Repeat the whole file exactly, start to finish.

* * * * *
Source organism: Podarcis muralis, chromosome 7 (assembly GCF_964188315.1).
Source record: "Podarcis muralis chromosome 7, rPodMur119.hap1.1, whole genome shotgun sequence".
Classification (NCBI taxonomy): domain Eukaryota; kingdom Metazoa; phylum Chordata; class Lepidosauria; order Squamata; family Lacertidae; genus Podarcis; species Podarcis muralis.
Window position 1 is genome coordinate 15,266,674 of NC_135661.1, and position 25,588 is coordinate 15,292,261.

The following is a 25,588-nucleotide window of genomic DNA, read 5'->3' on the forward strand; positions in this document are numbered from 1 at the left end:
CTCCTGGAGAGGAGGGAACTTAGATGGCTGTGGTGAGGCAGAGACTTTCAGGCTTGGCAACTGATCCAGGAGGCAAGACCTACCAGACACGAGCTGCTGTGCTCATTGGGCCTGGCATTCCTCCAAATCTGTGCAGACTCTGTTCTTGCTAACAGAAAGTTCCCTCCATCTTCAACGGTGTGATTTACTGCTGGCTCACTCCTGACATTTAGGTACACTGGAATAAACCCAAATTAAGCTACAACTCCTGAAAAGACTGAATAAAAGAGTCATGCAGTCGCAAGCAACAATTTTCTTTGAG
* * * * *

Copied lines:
Source organism: Podarcis muralis, chromosome 7 (assembly GCF_964188315.1).
Source record: "Podarcis muralis chromosome 7, rPodMur119.hap1.1, whole genome shotgun sequence".
Classification (NCBI taxonomy): domain Eukaryota; kingdom Metazoa; phylum Chordata; class Lepidosauria; order Squamata; family Lacertidae; genus Podarcis; species Podarcis muralis.
Window position 1 is genome coordinate 15,266,674 of NC_135661.1, and position 25,588 is coordinate 15,292,261.

The following is a 25,588-nucleotide window of genomic DNA, read 5'->3' on the forward strand; positions in this document are numbered from 1 at the left end:
CTCCTGGAGAGGAGGGAACTTAGATGGCTGTGGTGAGGCAGAGACTTTCAGGCTTGGCAACTGATCCAGGAGGCAAGACCTACCAGACACGAGCTGCTGTGCTCATTGGGCCTGGCATTCCTCCAAATCTGTGCAGACTCTGTTCTTGCTAACAGAAAGTTCCCTCCATCTTCAACGGTGTGATTTACTGCTGGCTCACTCCTGACATTTAGGTACACTGGAATAAACCCAAATTAAGCTACAACTCCTGAAAAGACTGAATAAAAGAGTCATGCAGTCGCAAGCAACAATTTTCTTTGAG